Every day we read new health studies about what we eat, breathe,
and do. It's important to understand what the science actually says--which our
press does a poor job of explaining, and our public education doesn't prepare
us for. The N-9 studies compared condoms with N-9 to condoms without N-9. The
results are important, but for many people still struggling to say the word
condom or keep one in a purse, the study misses the point completely--and the
press is, once again, more interested in heightening our emotions than our understanding.
3. Today Motel Porn--Tomorrow Motel Sex?
Almost every issue we report a story of sexual repression in America that sounds too extreme to be true, featuring behavior that can't possibly attract too many followers. And sooner or later, we run a followup story showing that what seemed like an isolated incident of wacky erotophobia was, unfortunately, the lubricant on a real-life slippery slope.
Two years ago (issue # 6) we reported that Omni Hotels had decided to remove adult films from the in-room, pay entertainment system at its 30 properties. Owner Bob Rowling didn't feel it was right to profit from adult movies. He did, of course, continue to profit from violent in-room movies, and those three-dollar mini-bar cokes.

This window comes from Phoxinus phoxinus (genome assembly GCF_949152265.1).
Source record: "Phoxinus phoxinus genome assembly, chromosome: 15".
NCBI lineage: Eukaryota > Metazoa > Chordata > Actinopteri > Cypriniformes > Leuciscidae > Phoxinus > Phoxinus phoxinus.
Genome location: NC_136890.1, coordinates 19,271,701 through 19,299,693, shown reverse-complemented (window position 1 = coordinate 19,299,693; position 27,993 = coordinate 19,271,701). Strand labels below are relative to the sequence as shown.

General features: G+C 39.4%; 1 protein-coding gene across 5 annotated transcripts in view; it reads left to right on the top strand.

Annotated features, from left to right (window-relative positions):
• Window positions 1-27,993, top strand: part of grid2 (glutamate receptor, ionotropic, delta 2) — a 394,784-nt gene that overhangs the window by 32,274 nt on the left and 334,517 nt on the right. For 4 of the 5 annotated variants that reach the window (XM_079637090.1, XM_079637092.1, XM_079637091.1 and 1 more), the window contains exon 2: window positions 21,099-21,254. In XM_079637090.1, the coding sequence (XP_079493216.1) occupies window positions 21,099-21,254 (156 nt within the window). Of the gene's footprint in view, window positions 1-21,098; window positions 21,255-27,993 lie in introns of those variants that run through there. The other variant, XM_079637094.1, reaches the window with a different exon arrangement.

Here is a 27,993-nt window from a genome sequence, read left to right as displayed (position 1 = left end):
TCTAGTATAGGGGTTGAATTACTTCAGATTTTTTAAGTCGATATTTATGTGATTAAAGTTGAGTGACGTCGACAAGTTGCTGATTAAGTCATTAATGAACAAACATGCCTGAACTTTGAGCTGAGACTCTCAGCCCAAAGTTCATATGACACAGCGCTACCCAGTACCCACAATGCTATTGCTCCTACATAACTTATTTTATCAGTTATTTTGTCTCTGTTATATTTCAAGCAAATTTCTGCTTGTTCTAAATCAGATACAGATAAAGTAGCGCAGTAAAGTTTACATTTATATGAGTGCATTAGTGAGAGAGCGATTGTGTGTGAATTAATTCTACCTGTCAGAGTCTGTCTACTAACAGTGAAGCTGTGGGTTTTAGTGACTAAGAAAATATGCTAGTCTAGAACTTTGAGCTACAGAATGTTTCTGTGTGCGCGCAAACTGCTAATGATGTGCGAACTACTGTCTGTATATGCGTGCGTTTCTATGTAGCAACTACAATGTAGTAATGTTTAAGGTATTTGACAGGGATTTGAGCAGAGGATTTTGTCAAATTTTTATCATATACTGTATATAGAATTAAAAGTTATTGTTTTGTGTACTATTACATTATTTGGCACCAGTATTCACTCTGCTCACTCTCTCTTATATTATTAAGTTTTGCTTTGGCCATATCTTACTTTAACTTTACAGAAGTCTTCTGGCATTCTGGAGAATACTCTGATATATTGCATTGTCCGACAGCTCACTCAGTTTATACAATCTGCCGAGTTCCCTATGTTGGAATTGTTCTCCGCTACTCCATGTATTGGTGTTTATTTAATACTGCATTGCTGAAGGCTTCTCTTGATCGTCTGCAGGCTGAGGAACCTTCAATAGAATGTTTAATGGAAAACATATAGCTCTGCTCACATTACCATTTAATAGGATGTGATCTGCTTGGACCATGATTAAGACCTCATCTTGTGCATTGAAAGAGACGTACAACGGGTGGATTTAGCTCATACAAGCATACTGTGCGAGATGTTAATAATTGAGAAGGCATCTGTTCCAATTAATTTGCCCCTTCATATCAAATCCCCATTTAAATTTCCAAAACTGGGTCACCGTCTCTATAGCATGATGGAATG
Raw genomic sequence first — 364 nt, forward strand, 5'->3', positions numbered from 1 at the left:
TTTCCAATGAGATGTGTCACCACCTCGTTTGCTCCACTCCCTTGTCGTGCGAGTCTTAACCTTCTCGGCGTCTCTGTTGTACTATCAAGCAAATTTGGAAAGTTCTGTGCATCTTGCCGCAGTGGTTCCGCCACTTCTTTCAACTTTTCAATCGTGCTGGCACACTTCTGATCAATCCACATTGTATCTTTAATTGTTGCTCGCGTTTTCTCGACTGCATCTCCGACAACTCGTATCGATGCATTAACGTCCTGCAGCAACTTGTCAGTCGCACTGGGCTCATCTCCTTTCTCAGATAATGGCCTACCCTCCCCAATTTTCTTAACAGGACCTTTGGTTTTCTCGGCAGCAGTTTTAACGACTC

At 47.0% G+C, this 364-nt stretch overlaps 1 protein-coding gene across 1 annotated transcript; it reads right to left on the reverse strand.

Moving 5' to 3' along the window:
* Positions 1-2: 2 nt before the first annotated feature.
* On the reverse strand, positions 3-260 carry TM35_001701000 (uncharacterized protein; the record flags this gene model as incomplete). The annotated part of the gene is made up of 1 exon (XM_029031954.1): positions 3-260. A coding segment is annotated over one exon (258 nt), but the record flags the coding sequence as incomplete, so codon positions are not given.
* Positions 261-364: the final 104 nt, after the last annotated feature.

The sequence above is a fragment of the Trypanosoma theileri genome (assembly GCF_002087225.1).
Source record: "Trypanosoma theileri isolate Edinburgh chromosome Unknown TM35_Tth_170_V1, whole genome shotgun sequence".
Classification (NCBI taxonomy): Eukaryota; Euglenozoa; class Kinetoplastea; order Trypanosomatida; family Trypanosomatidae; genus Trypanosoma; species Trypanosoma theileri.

This wasn't, alas, an isolated event. After a Cincinnati morality group threatened to invite the district attorney to examine their pay-per-view adult menu, the local Marriott and several other hotels pulled their sexy movies.
Flushed with success, the vigilantes are now planning to impose their deviant agenda nationwide. Citizens for Community Values and several other groups have formed a coalition to urge Attorney General John Ashcroft and the Justice Department to eliminate all hotel porn.
These are tenacious people who have been rooting out eroticism--not just sex--anywhere they can: members' clubs, topless bars, nude beaches, sex education, art galleries. Your private hotel room is now high on their agenda.